At Disneyland, the Lost Safari scene joined the Jungle Cruise in the summer of 1964. A Great White Hunter and his four fez-wearing native African porters sought safety from a rhinoceros with a particularly long horn. The porters wear identical khaki outfits and carry identical small backpacks.

Disneyland has been closed since March 2020. Presumably, the five men are still shifting higher and lower, as the rhino raises and lowers his horn—even without guests watching.

Goodbye, Old Jungle Cruise, Magic Kingdom

Photo by Werner Weiss, 2020

Lost Safari (Magic Kingdom)

Goodbye, Old Jungle Cruise, Magic Kingdom

Photo by Allen Huffman, 2018

Lost Safari detail (Magic Kingdom)

When the Jungle Cruise opened in Florida in 1971, the rhino was once again trying to get his point across to the hunter and his porters. But at some point, the men on the pole changed in Florida—but not in California.

The safari group in Florida currently consists of five hapless white guys, one of whom is wearing a fez. The pole has an unexplained platform at its top. This safari party carries more stuff on their backs than at Disneyland.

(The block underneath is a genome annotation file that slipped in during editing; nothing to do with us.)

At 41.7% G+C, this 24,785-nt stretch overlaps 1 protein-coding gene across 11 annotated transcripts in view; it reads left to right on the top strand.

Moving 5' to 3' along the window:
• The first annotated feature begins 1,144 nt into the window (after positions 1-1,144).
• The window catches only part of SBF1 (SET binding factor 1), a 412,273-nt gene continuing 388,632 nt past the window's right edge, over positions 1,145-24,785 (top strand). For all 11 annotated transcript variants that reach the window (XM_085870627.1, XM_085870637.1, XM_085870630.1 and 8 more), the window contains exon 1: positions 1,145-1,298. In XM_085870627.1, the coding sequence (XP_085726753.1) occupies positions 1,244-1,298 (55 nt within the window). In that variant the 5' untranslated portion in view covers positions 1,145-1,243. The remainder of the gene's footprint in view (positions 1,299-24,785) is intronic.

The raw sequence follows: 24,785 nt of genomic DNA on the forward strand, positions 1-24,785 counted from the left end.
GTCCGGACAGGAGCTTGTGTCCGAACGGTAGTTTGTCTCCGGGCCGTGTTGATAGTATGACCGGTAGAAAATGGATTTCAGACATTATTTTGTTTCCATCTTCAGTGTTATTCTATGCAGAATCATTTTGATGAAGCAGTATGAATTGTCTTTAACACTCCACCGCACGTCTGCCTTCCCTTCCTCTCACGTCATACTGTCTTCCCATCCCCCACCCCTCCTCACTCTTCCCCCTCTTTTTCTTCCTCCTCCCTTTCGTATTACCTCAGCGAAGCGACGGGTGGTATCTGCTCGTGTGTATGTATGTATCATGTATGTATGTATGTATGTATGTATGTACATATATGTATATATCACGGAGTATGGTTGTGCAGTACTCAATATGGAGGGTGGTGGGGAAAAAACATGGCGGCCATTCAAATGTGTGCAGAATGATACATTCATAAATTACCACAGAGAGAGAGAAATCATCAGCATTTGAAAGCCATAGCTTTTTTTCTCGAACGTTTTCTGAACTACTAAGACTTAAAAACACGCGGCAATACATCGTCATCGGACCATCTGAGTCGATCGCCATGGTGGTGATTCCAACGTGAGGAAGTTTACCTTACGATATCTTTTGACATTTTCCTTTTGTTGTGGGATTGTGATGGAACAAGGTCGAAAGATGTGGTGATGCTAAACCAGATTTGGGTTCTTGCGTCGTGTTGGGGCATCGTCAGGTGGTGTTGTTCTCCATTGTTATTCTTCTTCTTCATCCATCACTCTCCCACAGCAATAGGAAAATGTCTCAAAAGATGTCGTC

Both versions of the Lost Safari will become the same.

Quoting Chris Beatty in the D23 article again, “Did you ever wonder who those explorers were or where they came from? What’s their backstory? As part of the enhanced storyline, each one of them will have their own story and cultural heritage. There’s a birdwatcher, an entomologist, a wildlife painter, and a photographer, and each one will have a different reason for being on the expedition.”

If you look at the rendering, you can figure out who’s who. The woman at the top is observing a bird nest, and so on.

Next on our “Say Goodbye” tour, our skipper navigates into Headhunter Territory: “We are now entering the most dangerous part of our journey. This is a bad place to be headed.”

Goodbye, Old Jungle Cruise, Disneyland

Photo by Werner Weiss, 2018

Native dancers in their village (Disneyland)

Goodbye, Old Jungle Cruise, Magic Kingdom

Photo by Werner Weiss, 2020

Native hut with skulls (Magic Kingdom)

Goodbye, Old Jungle Cruise, Disneyland

Photo by Werner Weiss, 2015

Native musicians (Disneyland)

Goodbye, Old Jungle Cruise, Magic Kingdom

Photo by Werner Weiss, 2020

Drummers in their thatched roof bandstand (Magic Kingdom)

The costumes and ornamentation of the musicians and dancing natives are based on the indigenous people of Papua New Guinea, but the inhabitants of Headhunter Territory come across as Hollywood stereotypes of “savages,” made worse by the skipper script.

This isn’t about enjoying a unique culture. It’s about pretending the passengers are in danger. Your skipper might look for someone on the boat wearing distinctive clothing, before delivering the line, ”They’ll only attack you if you’re wearing…" followed by a description of that item of apparel.